A Slate Sundial, Carved by My Great Great Great Grandfather in 1858.




About: no longer active.....

This is a slide show of a Slate sundial carved by my great great great grandfather, his name was Alexander Mills. The sundial was carved in 1858 from a piece of slate, the dial part is broken but the slate is in quite good order.

One of my dad's old customers called today to show us this, he has just bought the Bingham farm and this was in the garden.

I had not been aware that any of my ancestors had been an ornamental stone mason or sculptor.

It seems that there where a number of these made by Alexander and there are a few that have survived still in the local area.  I must try and find out where they are so I can get some photos of them too.

Update: I have added a high definition picture to the sideshow, all the fine detail can now be seen clearly.



    • Growing Beyond Earth Maker Contest

      Growing Beyond Earth Maker Contest
    • Pets Challenge

      Pets Challenge
    • Backyard Contest

      Backyard Contest

    11 Discussions


    1 year ago

    what a fortunate find, thanks for sharing it


    6 years ago on Introduction

    This is beautiful!
    And you are SO lucky to have discovered it--even if it can;t come home with you!

    Would be cool to do a sun dial with this same design configured for YOUR home
    And yes great idea to collect rubbings and hi-def pics of ALL of the carvings--.
    I am lucky enough to have pieces made by my family--including patent drawings-and have been drumming into my kids heads the importance of these to our history.
    And after a number of years (45!) that our family was not in contact with other family members I know how THRILLED I was to be able to re-unite even family photos with other members whose relatives were depicted in them .One family "Legend" was confirmed this way--the elusive "Motorcycle in the living room" turned out to be true--I had the pics to prove it!

    Slate is a huge business here in Washington County NY but know that all slate is NOT equal--and the ones off the "Old Shed" might be fine to practice on and decorate BUT the better slate to CARVE is the harder smoother more soapstone-like stone used here. Roofing slate is generally softer and easier to split into thin shingles-but not that easy to take a fine clear line.
    This smoother harder stone can be easily carved tho--and we have gravestones here from the early 1700's in slate (and earlier in some New England Yards) that look PERFECT today--unlike the marble and granite ones used later--those have suffered from acid rain and freeze-thaw cycles and lichen.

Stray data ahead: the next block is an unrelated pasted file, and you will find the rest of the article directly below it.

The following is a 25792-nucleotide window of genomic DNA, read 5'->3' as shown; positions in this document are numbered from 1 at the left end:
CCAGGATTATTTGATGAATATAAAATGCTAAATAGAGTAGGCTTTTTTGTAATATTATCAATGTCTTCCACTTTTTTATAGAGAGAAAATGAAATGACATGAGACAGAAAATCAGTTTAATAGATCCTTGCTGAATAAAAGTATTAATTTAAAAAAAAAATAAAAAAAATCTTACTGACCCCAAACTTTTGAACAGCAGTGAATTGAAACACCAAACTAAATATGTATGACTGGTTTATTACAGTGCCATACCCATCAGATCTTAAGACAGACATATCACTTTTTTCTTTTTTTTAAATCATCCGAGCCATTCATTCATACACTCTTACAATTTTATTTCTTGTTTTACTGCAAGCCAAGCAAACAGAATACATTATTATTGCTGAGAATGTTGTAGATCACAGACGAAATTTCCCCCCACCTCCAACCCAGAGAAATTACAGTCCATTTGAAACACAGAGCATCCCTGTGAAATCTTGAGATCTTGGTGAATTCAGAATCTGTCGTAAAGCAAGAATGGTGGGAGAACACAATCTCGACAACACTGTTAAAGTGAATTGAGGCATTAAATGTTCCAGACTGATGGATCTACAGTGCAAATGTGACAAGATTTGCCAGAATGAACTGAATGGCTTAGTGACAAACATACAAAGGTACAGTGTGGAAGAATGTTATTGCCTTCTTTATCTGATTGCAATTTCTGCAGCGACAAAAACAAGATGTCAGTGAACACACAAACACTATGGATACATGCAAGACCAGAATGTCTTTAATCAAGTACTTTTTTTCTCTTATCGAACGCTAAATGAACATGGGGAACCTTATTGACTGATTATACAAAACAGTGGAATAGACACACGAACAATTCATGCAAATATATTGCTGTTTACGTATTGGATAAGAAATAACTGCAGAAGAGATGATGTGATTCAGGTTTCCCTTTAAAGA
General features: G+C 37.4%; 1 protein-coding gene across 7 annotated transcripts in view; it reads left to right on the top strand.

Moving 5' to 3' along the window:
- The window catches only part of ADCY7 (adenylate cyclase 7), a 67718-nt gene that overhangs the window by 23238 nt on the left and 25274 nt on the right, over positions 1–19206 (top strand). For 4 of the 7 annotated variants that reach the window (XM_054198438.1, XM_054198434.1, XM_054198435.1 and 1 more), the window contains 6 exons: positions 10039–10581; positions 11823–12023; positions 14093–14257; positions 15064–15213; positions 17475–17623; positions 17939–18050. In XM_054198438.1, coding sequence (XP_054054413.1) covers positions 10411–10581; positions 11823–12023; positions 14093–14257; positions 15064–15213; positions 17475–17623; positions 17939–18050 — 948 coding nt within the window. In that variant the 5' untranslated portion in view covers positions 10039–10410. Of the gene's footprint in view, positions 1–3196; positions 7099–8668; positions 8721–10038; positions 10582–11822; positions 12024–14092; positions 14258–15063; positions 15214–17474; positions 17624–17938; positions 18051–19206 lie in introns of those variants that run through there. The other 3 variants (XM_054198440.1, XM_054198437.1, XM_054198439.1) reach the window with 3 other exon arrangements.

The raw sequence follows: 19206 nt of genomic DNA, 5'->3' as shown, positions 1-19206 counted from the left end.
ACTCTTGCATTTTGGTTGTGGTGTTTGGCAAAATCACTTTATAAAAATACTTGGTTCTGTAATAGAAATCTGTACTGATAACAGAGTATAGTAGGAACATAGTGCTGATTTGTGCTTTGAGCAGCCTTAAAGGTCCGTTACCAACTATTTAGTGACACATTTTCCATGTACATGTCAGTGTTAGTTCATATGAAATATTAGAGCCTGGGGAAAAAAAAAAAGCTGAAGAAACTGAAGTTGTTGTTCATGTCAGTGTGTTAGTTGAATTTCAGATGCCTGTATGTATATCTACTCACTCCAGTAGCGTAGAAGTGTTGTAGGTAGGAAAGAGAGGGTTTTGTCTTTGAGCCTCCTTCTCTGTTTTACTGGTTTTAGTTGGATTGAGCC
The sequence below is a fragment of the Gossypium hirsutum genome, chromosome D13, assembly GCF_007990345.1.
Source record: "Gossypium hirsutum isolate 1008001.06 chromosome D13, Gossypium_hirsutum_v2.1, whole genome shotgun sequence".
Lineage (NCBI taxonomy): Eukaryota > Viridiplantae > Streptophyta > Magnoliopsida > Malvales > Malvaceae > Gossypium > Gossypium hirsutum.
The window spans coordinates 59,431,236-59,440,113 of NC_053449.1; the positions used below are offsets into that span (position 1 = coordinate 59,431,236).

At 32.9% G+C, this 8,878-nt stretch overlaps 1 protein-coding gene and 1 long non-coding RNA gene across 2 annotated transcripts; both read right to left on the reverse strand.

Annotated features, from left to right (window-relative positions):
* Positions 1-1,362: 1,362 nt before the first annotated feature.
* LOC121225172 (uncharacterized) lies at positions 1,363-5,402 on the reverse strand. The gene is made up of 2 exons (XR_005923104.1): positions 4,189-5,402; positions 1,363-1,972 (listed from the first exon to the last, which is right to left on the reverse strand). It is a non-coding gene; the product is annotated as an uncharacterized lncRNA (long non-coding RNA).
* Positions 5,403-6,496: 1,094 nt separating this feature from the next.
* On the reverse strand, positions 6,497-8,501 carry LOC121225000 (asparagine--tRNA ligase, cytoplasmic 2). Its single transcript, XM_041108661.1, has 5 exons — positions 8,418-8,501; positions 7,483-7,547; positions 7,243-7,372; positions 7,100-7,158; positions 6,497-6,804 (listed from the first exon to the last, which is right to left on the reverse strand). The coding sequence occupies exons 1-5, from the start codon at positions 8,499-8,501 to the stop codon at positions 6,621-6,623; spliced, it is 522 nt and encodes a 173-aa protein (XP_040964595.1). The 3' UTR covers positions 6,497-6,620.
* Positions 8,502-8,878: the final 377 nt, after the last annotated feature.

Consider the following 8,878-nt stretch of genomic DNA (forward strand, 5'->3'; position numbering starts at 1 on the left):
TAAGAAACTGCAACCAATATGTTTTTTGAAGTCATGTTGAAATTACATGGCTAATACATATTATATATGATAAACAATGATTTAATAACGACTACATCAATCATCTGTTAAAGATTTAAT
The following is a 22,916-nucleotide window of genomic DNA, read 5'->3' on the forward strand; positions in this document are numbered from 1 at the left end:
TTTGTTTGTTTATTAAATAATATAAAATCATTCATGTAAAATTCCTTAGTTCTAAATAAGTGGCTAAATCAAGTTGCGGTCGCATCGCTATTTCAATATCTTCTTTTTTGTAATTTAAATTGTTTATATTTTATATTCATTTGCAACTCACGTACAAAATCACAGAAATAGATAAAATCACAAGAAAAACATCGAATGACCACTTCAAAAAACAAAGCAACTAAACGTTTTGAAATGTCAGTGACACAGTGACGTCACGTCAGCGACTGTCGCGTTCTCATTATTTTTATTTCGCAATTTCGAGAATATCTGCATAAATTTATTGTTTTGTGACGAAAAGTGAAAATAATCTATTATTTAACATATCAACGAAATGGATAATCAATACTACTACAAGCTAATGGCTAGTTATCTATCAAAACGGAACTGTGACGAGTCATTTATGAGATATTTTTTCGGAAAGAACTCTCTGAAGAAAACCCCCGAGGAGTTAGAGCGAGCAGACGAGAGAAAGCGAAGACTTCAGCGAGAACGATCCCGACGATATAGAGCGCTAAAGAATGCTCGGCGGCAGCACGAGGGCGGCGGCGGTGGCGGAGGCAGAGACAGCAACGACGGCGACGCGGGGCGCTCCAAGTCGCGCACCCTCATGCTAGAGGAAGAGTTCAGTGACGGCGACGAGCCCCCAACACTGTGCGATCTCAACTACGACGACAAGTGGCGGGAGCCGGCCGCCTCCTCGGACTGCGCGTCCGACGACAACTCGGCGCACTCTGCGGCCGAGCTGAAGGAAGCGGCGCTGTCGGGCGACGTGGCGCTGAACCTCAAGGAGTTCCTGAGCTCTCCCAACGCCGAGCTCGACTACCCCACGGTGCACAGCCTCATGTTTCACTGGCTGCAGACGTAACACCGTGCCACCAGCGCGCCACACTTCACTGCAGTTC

The slate ones look like they were carved yesterday. My husband has a tattoo of a skull and bones from one of these from the 1700's and the stone looks just as it did the day it left the stone yard. And it has sat on the shores of the North Atlantic for almost 300 years!

    I think this traditional slate work is brilliant, Where I live (North Wales) there are slate carvings all around, lying in peoples gardens and sometimes buried/forgotten, the slate miners would make them - usually as a wedding gift for their new wives. Some are so incredibly ornate, depicting their local or family history, and sometimes of a religious theme, their tools were often no more than a rusty old nail!

    You know it would be a nice idea to make a rubbing of this and maybe frame it. That way you could "own" a piece of your family history that most people could never have. And you said there were more around the area, it might make a good project that you could document and pass on down the family.

    Dr Quicanida

    Reply 8 years ago on Introduction

    I was so nice to see something that is so well made and so well documented.

    I want to get some better quality high def pictures of this.

    I really want to make one of these now, just to see if I could do it.


    Reply 8 years ago on Introduction

    That's a lovely piece of carving, we have something in common my friend, my great grandfather was a stone mason, I don't own anything that he carved but his work is in the town centre and and the local park for people to see, could you persuade the chap to sell you back the sun dial?

    Dr Quidiggerevans

    Reply 8 years ago on Introduction

    Its calibrated for 54* 12' north. it is also marked as to how many minutes fast or slow the dial has to be read according to the month.

    I checked on Google earth and the farm this was made for is right bang in the 54* 12'  band. 

    So it best belongs where it was made for and I would rather see it in use there.

    Have you any photos of the work your great granddad did? please post them if you do.

    Dr QuiCulturespy

    Reply 8 years ago on Introduction

    I will do, I have some old thick rustic slates that came of the roof of the old byre. I will Be trying some carving on those, I need to get hold of some carving chisels first.